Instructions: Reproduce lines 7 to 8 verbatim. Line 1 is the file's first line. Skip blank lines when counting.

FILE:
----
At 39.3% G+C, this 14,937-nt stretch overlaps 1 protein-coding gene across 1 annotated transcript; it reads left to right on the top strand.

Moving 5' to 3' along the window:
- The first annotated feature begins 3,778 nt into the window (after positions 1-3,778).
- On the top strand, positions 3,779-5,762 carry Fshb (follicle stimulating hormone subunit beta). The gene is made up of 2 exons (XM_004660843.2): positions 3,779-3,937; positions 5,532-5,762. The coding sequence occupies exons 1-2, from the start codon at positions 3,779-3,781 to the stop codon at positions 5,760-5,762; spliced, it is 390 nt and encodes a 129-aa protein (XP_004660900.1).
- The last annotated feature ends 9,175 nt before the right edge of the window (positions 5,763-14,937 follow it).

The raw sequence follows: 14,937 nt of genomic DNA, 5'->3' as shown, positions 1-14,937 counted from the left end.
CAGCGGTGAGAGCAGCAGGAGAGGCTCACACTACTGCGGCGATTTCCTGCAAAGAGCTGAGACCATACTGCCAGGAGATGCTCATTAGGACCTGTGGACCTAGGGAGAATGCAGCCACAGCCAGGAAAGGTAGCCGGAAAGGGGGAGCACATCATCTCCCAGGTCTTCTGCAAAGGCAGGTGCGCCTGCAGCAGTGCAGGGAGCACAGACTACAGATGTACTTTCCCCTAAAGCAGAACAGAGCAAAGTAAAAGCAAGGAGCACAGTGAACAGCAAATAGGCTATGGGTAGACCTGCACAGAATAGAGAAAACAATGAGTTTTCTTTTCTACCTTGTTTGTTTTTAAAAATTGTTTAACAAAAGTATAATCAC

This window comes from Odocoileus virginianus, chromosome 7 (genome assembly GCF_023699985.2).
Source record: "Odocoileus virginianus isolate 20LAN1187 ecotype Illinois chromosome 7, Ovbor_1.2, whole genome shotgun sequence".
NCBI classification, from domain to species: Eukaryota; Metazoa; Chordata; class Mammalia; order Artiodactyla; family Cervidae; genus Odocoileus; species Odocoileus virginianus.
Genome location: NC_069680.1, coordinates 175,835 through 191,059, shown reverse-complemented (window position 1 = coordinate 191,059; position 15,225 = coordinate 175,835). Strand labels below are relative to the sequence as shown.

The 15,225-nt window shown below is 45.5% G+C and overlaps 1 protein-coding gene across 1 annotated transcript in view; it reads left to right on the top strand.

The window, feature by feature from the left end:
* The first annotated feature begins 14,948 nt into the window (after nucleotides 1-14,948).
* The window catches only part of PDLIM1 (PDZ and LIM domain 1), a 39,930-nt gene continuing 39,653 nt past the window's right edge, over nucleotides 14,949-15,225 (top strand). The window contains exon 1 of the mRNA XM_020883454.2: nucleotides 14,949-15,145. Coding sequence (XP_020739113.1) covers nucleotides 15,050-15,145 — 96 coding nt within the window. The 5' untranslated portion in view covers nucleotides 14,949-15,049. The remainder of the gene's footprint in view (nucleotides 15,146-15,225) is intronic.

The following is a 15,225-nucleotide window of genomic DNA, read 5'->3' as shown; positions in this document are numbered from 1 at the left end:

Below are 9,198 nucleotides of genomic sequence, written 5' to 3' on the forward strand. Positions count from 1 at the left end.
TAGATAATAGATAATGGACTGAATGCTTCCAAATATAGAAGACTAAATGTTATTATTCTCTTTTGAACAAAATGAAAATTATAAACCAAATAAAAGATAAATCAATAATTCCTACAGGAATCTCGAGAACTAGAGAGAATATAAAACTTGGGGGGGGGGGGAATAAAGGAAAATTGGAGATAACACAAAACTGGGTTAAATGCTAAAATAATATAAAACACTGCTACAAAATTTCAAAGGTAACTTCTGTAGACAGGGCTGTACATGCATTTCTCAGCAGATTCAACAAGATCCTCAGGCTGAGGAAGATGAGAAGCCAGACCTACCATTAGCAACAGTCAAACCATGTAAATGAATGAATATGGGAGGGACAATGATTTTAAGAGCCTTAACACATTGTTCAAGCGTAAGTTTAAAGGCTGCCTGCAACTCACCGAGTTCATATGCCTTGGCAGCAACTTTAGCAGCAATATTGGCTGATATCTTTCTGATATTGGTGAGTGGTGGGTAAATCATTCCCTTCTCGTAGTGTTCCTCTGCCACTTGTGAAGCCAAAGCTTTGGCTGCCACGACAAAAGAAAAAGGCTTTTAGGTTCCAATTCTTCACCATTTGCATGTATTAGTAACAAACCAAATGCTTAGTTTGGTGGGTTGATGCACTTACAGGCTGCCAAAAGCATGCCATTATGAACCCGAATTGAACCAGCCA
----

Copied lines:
CAGCGGTGAGAGCAGCAGGAGAGGCTCACACTACTGCGGCGATTTCCTGCAAAGAGCTGAGACCATACTGCCAGGAGATGCTCATTAGGACCTGTGGACCTAGGGAGAATGCAGCCACAGCCAGGAAAGGTAGCCGGAAAGGGGGAGCACATCATCTCCCAGGTCTTCTGCAAAGGCAGGTGCGCCTGCAGCAGTGCAGGGAGCACAGACTACAGATGTACTTTCCCCTAAAGCAGAACAGAGCAAAGTAAAAGCAAGGAGCACAGTGAACAGCAAATAGGCTATGGGTAGACCTGCACAGAATAGAGAAAACAATGAGTTTTCTTTTCTACCTTGTTTGTTTTTAAAAATTGTTTAACAAAAGTATAATCAC

This window comes from Odocoileus virginianus, chromosome 7 (genome assembly GCF_023699985.2).